War and Anti-War

I am popping in to recommend a listen for the 99% Invisible podcast on the Orange Alternative (which helped bring down the Polish military dictatorship in the late 1980s and ultimately ushered in the post-Communist era), which was centered around Wrocław in southwestern Poland. It’s a lovely radio show, full of inspiring history, and usefully brings it into the present by telling us about the “Little Picketers”—small clay statues holding signs that are popping up all over Russia as a kind of small, everyday dissent against the Ukrainian war.

A few images of “Little Picketers” that The Nation published, at least a couple originated with The Moscow Times.

At the end of this post I’ll put the unfinished video of a journey through the last days of the East Bloc by the “Anti-Economy League of San Francisco”—we went to warn our political friends in East Germany, Poland, and (then-)Czechoslovakia about the coming disaster of “freedom.” That was our logo at upper left (taken from Oscar Bernal’s back cover of Processed World #8).

The Orange Alternative, well-presented in the 99% Invisible episode, was very inspiring to us when we learned about it. Using the symbol of a smurf, the movement grew by leaps and bounds and filled the streets in many places, especially Wrocław, using humor, ridicule, and festival to reduce the military dictatorship to the butt of a joke. These days it’s hard to laugh in the face of the Russian onslaught on Ukraine, but we have to admit that meeting military might with the same is basically destroying the country. As Steven Cohen usefully analogized on the New Yorker Radio Hour, say you live in a big house with 10 rooms. A big bully comes barging in and takes two rooms, wrecks them, and from them begins to wreck the rest of your house. You need your house. They don’t. They have one behind that is basically safe and untouched. How long can you endure the destruction before you have to make an unpleasant deal?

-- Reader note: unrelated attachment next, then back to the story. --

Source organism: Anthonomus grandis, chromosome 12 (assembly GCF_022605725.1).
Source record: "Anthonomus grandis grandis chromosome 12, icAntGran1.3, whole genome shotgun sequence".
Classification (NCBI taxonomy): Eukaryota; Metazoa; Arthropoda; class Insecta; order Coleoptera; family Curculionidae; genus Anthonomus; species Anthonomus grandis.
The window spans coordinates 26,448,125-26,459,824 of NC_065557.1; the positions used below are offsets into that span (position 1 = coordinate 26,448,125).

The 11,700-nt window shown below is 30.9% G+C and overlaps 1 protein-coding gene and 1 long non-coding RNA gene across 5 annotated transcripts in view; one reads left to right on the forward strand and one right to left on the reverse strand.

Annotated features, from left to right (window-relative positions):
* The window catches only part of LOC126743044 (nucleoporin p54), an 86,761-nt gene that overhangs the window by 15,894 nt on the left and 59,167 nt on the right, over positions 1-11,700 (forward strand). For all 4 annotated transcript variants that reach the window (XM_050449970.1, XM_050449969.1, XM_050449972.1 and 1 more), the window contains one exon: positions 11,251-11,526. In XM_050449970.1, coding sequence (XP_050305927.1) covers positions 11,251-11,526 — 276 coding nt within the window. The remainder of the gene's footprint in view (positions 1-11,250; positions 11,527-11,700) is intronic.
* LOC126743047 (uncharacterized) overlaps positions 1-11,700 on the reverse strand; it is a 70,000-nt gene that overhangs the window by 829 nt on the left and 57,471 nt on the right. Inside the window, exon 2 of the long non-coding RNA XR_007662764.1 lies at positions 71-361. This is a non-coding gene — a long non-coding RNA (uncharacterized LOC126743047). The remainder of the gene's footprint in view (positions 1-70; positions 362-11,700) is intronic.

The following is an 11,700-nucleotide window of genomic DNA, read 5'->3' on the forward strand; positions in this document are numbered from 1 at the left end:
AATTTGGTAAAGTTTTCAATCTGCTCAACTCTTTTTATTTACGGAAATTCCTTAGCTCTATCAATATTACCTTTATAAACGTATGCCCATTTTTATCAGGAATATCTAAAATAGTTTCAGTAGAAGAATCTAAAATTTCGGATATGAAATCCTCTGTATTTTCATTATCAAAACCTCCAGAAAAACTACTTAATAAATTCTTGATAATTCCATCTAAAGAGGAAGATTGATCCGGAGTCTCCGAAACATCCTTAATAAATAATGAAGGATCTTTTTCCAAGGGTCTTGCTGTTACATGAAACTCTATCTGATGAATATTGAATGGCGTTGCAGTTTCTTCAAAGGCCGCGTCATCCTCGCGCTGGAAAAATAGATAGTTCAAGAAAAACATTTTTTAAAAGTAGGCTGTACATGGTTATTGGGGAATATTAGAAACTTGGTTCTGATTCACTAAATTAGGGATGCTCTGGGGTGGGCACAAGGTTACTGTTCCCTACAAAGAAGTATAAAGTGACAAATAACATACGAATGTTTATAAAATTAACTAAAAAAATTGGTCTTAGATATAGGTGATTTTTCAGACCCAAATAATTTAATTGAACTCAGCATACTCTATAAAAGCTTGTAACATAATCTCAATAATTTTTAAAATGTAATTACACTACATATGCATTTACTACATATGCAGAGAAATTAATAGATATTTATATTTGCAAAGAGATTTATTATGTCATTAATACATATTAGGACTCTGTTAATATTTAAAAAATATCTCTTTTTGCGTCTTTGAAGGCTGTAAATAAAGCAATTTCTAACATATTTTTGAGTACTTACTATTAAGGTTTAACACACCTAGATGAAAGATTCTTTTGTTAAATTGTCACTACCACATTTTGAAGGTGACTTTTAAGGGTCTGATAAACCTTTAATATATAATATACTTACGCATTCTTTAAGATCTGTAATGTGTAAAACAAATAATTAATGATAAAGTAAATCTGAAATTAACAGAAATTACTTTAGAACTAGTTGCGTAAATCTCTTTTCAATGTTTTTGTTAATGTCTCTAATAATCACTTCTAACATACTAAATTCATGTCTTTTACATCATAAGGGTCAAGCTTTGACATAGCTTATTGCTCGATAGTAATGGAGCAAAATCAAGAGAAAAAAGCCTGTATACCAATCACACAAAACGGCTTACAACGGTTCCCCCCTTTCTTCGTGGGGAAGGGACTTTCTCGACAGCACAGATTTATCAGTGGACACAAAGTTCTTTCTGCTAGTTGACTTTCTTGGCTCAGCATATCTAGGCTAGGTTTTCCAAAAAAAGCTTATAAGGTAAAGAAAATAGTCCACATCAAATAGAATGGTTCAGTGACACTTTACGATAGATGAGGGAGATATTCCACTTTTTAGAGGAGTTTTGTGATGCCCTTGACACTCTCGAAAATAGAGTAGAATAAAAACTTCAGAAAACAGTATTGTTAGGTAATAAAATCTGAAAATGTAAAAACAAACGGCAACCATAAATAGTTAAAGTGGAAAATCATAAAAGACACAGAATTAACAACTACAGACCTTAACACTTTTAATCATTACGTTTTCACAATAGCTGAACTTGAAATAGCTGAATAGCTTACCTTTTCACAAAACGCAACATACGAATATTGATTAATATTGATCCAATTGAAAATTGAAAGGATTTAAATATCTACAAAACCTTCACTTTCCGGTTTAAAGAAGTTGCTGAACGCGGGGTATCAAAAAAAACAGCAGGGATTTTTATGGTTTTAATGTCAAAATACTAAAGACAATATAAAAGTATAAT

It’s worse of course, because the United States has been up to no good since the fall of the Soviet Union. It’s perfectly true that the U.S. pushed NATO up against the borders of Russia, violated many of the pledges made when the Soviet Union imploded, and have surrounded Russia in a way that is almost designed to provoke a belligerent response. Blowing up the Nordstream gas pipelines (as Seymour Hersch has reported) shows the real U.S. agenda: to push Europe back under its nuclear and economic hegemony. Biden seems like a baffled old man a lot of the time, but this foreign policy is continuous with the priorities of the American establishment stretching back well into the Cold War. We haven’t even mentioned how much money is pouring into the coffers of the biggest war contractors, how much they’re running down stocks of weapons that were nearing their sell-by date, and how this is another goosing of the Military Industrial Complex.

I don’t have time to go on at this moment, so for once I’ll just post this and let it be a brief provocation. (In other news, I have a final first draft of my novel, and it’s being evaluated by a publisher and, separately, a screenwriter! Fingers crossed for good news in the next month or two.)

OK, here’s the long-lost unfinished half hour of our forgotten journey to Eastern Europe in 1990:

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